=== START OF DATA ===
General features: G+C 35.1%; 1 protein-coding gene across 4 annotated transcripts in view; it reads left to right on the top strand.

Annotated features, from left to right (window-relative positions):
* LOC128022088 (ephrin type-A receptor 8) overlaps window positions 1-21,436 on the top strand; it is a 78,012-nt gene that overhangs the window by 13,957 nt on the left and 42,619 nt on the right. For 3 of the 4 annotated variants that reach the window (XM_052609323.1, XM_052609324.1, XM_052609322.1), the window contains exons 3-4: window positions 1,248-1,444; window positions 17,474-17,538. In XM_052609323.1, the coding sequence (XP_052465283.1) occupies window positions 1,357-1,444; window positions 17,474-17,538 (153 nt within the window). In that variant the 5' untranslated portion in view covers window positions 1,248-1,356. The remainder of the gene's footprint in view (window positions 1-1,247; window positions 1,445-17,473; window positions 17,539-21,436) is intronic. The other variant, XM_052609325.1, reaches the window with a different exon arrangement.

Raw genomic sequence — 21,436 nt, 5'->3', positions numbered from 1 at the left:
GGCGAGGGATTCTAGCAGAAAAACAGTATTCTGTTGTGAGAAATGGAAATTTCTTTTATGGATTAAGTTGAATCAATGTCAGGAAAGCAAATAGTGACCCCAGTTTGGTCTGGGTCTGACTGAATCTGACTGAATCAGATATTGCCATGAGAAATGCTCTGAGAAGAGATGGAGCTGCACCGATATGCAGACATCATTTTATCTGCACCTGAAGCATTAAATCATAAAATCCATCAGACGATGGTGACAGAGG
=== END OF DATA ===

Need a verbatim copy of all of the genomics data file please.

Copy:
General features: G+C 35.1%; 1 protein-coding gene across 4 annotated transcripts in view; it reads left to right on the top strand.

Annotated features, from left to right (window-relative positions):
* LOC128022088 (ephrin type-A receptor 8) overlaps window positions 1-21,436 on the top strand; it is a 78,012-nt gene that overhangs the window by 13,957 nt on the left and 42,619 nt on the right. For 3 of the 4 annotated variants that reach the window (XM_052609323.1, XM_052609324.1, XM_052609322.1), the window contains exons 3-4: window positions 1,248-1,444; window positions 17,474-17,538. In XM_052609323.1, the coding sequence (XP_052465283.1) occupies window positions 1,357-1,444; window positions 17,474-17,538 (153 nt within the window). In that variant the 5' untranslated portion in view covers window positions 1,248-1,356. The remainder of the gene's footprint in view (window positions 1-1,247; window positions 1,445-17,473; window positions 17,539-21,436) is intronic. The other variant, XM_052609325.1, reaches the window with a different exon arrangement.

Raw genomic sequence — 21,436 nt, 5'->3', positions numbered from 1 at the left:
GGCGAGGGATTCTAGCAGAAAAACAGTATTCTGTTGTGAGAAATGGAAATTTCTTTTATGGATTAAGTTGAATCAATGTCAGGAAAGCAAATAGTGACCCCAGTTTGGTCTGGGTCTGACTGAATCTGACTGAATCAGATATTGCCATGAGAAATGCTCTGAGAAGAGATGGAGCTGCACCGATATGCAGACATCATTTTATCTGCACCTGAAGCATTAAATCATAAAATCCATCAGACGATGGTGACAGAGG